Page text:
The policy would cut organized crime off from the coca leaf, and it would cut consumers off from organized crime, according to Marulanda, who estimates there are about 250,000 users in the country. At the same time, treatment programs for addicts or users of crack cocaine would also be made more widely available.
To prevent export, excess coca leaves or paste could simply be destroyed under international supervision. Meanwhile, substitution programs for legal crops would help rural farmers transition away from growing coca.
In an interview with The Daily Beast, Adam Isacson, director for defense oversight at the Washington Office on Latin America [WOLA], said legalization was “a net gain for a country like Colombia, which has a lot of organized crime but a relatively small addict population.”
“Drugs are artificially expensive—they’re easy and relatively cheap to make, but their illegality creates scarcity. Legalization and regulation would eliminate the price markup that scarcity creates. That would mean a lot less money for criminal and armed groups,” Isacson said.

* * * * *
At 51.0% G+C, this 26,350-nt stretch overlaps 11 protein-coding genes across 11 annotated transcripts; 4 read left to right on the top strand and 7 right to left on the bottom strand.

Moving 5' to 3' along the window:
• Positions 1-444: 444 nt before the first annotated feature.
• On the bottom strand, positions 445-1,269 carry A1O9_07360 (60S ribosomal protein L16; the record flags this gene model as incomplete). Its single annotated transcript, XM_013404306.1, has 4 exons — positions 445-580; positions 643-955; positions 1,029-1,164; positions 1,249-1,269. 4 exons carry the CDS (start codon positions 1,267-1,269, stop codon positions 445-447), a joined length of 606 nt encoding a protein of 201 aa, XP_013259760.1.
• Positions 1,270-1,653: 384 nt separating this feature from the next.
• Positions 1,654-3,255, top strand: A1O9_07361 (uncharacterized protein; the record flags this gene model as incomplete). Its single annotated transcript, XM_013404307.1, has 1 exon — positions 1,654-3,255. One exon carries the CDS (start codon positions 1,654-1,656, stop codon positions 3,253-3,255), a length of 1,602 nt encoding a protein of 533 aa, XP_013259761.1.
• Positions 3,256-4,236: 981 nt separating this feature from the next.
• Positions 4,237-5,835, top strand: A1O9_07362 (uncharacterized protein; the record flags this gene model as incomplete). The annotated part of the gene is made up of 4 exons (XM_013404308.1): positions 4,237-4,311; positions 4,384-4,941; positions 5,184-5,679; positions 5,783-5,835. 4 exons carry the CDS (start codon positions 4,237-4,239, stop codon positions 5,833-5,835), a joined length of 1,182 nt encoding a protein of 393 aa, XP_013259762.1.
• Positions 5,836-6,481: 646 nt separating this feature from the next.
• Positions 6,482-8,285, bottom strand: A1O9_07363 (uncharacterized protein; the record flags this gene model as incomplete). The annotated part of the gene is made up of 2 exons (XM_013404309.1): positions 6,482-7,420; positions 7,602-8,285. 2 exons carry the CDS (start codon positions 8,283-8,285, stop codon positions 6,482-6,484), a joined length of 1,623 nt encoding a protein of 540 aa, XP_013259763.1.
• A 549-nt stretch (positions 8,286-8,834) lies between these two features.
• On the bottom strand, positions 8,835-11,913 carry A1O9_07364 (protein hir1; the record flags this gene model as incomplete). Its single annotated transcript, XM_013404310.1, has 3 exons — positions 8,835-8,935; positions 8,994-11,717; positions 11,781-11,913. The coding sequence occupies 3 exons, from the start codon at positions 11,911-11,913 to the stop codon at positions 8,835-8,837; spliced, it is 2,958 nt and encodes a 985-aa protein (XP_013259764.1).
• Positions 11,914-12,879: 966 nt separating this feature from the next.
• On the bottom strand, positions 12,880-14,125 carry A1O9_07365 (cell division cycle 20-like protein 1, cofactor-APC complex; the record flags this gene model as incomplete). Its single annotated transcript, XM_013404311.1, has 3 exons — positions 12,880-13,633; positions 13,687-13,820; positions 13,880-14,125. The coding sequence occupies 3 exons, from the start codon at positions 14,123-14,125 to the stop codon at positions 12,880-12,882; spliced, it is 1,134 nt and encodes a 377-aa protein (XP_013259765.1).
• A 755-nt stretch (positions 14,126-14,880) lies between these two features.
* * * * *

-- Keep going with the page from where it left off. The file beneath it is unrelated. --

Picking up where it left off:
Marulanda also emphasized the steep cost of criminalization: “We have sacrificed hundreds of thousands of human lives, yet we no longer exercise sovereignty over vast territories of the country that are dominated by the armies of organized crime. Politics, justice, and the public trust are corrupted by drug mafias and laundered money.”
Legalization would also pave the way for medical research programs aimed at exploring cocaine’s special analgesic properties. The drug can be used to narrow small blood vessels, and so is sometimes used to limit bleeding in delicate sinus procedures and other facial surgeries.